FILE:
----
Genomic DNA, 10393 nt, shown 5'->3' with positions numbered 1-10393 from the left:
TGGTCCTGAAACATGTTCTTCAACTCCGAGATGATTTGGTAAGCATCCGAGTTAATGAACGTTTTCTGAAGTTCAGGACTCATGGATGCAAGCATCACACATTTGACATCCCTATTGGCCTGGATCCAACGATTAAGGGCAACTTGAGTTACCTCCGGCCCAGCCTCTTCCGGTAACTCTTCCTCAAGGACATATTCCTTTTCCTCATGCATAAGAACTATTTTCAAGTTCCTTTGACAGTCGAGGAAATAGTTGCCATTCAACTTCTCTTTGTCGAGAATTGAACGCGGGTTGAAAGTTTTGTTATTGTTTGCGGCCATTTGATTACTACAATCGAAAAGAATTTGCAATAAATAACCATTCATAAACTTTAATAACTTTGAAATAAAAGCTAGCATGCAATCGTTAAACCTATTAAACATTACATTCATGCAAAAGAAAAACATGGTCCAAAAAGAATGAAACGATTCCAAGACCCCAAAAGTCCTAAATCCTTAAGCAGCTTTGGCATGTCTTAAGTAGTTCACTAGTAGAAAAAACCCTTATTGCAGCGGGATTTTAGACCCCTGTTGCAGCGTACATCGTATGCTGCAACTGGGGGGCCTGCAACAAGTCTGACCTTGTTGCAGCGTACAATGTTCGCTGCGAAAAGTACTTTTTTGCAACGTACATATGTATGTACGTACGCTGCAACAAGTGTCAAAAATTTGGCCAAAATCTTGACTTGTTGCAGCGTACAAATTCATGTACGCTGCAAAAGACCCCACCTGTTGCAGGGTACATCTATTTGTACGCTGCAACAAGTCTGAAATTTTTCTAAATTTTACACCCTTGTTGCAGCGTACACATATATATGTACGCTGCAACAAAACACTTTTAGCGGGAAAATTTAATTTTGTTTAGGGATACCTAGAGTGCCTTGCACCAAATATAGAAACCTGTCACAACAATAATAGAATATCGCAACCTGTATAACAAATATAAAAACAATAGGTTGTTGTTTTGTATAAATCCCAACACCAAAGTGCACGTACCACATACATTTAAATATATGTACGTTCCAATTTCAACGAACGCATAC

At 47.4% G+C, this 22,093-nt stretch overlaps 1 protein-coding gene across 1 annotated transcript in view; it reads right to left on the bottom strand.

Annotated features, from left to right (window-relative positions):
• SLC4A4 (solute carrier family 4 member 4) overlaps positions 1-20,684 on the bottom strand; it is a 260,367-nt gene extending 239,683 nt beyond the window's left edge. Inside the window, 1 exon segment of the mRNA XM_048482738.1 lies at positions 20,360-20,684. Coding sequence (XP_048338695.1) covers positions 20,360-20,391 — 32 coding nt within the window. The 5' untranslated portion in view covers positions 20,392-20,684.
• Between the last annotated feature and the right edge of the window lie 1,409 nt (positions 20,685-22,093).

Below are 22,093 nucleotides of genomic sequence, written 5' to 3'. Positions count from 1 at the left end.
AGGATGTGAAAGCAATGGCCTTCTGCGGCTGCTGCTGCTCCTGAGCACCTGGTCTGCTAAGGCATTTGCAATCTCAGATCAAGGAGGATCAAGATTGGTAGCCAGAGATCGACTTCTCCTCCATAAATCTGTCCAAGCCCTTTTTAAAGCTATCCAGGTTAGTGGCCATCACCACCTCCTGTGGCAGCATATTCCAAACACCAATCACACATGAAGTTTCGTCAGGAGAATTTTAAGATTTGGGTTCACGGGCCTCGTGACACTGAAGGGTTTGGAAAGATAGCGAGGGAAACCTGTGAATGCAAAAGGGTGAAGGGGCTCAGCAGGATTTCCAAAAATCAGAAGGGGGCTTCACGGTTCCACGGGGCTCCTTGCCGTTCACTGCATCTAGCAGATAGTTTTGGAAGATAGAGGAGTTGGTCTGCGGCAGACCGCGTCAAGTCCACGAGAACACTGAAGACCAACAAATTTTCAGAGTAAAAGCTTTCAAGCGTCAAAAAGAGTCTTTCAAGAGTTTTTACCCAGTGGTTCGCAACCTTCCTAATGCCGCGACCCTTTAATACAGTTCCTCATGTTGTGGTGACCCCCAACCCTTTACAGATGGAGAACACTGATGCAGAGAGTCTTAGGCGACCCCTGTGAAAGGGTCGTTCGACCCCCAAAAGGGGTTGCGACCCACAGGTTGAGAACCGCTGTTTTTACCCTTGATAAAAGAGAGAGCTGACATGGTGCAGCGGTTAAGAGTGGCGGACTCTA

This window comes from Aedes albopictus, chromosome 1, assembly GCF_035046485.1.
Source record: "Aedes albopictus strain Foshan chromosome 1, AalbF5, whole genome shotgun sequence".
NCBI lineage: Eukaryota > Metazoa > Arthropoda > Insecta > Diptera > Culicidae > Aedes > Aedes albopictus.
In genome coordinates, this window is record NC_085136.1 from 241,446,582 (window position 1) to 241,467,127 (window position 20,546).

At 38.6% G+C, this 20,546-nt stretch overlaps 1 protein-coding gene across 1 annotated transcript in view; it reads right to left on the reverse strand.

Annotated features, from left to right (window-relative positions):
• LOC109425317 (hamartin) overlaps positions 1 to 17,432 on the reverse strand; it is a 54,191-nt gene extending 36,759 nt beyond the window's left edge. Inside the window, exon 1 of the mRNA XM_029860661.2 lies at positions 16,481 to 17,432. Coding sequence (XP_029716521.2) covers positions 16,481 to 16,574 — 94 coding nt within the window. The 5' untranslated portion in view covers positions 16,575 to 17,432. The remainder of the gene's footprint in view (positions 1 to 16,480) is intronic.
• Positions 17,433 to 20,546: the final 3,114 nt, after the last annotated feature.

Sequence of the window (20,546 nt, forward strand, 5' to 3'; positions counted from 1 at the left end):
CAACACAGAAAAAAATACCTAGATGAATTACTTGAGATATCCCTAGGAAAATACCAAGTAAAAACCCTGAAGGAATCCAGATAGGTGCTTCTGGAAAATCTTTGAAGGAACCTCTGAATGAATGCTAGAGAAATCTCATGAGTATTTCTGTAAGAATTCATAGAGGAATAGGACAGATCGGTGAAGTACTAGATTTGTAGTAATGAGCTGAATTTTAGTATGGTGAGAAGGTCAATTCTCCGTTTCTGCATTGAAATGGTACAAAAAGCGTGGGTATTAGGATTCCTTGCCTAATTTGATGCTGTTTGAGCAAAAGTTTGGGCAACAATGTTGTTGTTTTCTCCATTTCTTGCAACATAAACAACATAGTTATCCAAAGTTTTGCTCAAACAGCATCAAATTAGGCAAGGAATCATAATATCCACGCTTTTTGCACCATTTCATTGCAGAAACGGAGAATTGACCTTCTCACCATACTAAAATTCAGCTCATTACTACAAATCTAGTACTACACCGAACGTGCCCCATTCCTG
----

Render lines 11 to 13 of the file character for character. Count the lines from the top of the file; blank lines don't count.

NCBI lineage: Eukaryota > Metazoa > Arthropoda > Insecta > Diptera > Culicidae > Aedes > Aedes albopictus.
In genome coordinates, this window is record NC_085136.1 from 241,446,582 (window position 1) to 241,467,127 (window position 20,546).

At 38.6% G+C, this 20,546-nt stretch overlaps 1 protein-coding gene across 1 annotated transcript in view; it reads right to left on the reverse strand.